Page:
"Preventing Vascular Access Infection in Dialysis Patients" is a perfect example of a paper on infections. Patients who undergo hemodialysis are at risk of various infections. Due to the insertion of a Central Venous Catheter (CVC), AV Fistula, and/or AV graft, the flow of white blood cells in the body is negatively affected. As a result, patients who undergo hemodialysis may develop vascular infections among others (Wish, 2012). In relation to vascular infection, Downham et al. (2012) reported that approximately 37,000 cases of bloodstream infections (BSIs) occurred among hemodialysis patients in the United States back in 2008.
In general, bacteria like staphylococcus aureus and fungi can easily be transmitted from one patient to another whereas air-borne viruses can also infect patients within the dialysis center. Since patients with kidney failure have weak lymphocytes, this group of patients is vulnerable to virus, bacteria, and fungi infections (Wish, 2012). Significance of the Problem to Nursing Dialysis infection is considered the main cause of death among hemodialysis patients (CDC, 2012; Bessias et al. , 2008). Since nurses are the front-liners within a healthcare organization, the nurses should focus on how they can effectively manage and control the spread of infections in order to promote patient safety. Preventing vascular infection in dialysis within the dialysis center is one of the best ways in which the nurses can deliver holistic care to the patients.
Since part of the duty of nurses is to deliver holistic care to the patients, it becomes the duty of the student nurses’ to increase their knowledge and skills on how they can prevent vascular infection within the dialysis center. For instance, nurses should know about the importance of decolonization (i. e.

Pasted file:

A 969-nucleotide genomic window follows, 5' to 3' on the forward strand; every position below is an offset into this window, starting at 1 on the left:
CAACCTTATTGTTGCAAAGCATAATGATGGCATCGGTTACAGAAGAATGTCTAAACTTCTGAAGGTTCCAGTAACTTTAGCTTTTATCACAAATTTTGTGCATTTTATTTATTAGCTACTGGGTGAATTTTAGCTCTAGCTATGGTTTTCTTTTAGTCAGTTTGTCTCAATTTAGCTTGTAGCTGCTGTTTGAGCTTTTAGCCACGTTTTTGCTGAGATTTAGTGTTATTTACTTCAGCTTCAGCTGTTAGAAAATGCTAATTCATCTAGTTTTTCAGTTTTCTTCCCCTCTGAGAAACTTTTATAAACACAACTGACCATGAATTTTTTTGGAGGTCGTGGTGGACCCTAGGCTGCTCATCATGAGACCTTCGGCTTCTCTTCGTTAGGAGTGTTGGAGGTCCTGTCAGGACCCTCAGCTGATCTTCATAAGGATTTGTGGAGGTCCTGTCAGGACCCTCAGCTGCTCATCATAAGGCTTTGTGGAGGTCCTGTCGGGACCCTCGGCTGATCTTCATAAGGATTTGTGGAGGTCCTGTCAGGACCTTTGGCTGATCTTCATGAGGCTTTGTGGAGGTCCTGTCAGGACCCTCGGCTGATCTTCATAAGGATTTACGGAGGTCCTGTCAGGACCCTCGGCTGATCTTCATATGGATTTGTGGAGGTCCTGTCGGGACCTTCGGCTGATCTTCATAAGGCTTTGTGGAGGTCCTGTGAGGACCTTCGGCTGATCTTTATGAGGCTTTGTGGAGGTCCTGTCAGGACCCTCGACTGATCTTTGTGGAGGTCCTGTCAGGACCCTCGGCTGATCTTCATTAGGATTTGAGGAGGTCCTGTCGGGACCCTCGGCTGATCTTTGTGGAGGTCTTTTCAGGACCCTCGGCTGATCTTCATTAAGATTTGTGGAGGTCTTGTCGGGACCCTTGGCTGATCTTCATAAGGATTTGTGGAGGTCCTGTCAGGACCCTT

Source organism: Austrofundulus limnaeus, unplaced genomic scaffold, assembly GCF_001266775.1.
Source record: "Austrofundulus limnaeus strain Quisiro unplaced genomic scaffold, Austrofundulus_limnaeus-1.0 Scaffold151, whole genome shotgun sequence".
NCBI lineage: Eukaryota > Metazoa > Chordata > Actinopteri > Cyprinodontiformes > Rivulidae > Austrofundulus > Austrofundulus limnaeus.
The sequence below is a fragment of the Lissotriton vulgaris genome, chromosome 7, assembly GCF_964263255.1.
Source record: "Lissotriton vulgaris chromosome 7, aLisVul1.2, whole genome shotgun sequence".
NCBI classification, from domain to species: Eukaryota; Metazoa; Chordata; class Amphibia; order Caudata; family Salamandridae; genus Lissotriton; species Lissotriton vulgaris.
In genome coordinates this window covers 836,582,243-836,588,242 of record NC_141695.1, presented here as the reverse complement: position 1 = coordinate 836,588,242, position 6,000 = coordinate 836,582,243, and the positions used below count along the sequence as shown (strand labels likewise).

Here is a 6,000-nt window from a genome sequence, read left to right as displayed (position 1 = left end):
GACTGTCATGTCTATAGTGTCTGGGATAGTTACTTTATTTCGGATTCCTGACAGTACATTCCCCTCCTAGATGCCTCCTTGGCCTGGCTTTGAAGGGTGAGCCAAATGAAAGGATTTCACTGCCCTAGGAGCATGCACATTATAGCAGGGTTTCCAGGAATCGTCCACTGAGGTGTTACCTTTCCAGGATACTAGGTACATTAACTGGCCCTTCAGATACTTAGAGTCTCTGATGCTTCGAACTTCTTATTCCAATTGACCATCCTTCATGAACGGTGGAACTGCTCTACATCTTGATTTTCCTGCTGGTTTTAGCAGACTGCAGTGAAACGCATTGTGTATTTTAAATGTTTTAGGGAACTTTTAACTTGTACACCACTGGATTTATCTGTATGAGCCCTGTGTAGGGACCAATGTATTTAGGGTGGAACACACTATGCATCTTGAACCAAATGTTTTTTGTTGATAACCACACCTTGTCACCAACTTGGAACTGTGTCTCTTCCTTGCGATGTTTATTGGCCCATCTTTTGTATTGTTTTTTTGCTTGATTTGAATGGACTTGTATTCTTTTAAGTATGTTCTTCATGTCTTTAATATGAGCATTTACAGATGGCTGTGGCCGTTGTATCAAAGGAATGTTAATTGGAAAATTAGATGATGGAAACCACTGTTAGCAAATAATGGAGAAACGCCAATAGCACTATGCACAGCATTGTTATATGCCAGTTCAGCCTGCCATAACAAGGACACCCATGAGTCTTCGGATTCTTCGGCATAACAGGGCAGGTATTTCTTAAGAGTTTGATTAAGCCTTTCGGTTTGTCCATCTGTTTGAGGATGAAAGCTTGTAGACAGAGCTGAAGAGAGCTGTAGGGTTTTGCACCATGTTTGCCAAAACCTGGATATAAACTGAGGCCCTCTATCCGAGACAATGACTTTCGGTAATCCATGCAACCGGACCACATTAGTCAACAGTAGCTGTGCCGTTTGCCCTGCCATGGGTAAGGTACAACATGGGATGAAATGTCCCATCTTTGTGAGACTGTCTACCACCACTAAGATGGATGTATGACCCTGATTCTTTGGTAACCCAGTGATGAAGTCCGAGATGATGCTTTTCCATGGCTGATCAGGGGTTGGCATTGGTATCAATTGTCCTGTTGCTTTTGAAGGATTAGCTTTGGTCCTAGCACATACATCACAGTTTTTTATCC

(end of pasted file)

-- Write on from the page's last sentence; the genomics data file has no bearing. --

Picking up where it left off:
handwashing with soap, the use of alcohol-based hand sanitizer, regularly disinfecting the air and medical equipment used in dialysis, etc. ) and proper management of CVC, AV Fistula, and/or AV graft (i. e. the practice of surgical washing, is it advisable to wash access immediately before cannulation, what is the maximum number of days nurses should allow the catheters to be inserted in the patients’ body) among others. Importance of the Problem to Nurses and to Patients Vascular infection does not only increase the patients’ mortality risks but also adds up the economic burden the patients’ family has to face since infected patients are more difficult to treat and require a prolonged hospital stay and expensive medicine to cure infection (Bessias et al. , 2008).
Since the spread of infectious pathogens can cause harmful health impacts on the physical health of the patients, student nurses should exert more effort to learn different ways on how they can strictly implement infection control measures and prevent vascular infection in dialysis. Doing so will make the dialysis center free from infectious microorganisms. Intended Way to Address the Problem through Examination of Research To ensure that student nurses are able to implement effective infection control in dialysis centers, this study aims to conduct a literature review to determine not only the adverse socio-economic and health effects of vascular infection but also the different ways in which the student nurses can effectively prevent vascular infection within a dialysis center.
To address the study problem, search engines like CINAHL, Medline, PubMed, and Cochrane databases will be utilized for the literature review. To narrow down the searches, the following delimiters will be used in the study: (1) vascular infection dialysis center; (2) prevent vascular infection; (3) prevent vascular infection dialysis center; and (4) causes vascular infection among others.
Bessias, N., Paraskevas, K., Tziviskou, E., & Andrikopoulos, V. (2008). Vascular access in elderly patients with end-stage renal disease. International Urology and Nephrology, 40(4), 1133-1142.
CDC. (2012, April 23). Retrieved June 15, 2012, from Dialysis Events. Dialysis Infections: http://www.cdc.gov/nhsn/psc_da_de.html
Downham, G., Jones, E., Peterson, P., Mourad, Y., Lindberg, C. et al. (2012). Reducing Bloodstream Infections in an Outpatient Hemodialysis Center — New Jersey, 2008–2011. Morbidity and Mortality Weekly Report (MMWR), 61(10), 169-173.
Wish, J. (2012). American Association of Kidney Patients. Retrieved June 15, 2012, from What Kind of Infections Can Occur in Hemodialysis Patients?: http://www.aakp.org/aakp-library/infections-in-hemodialysis-patients/index.cfm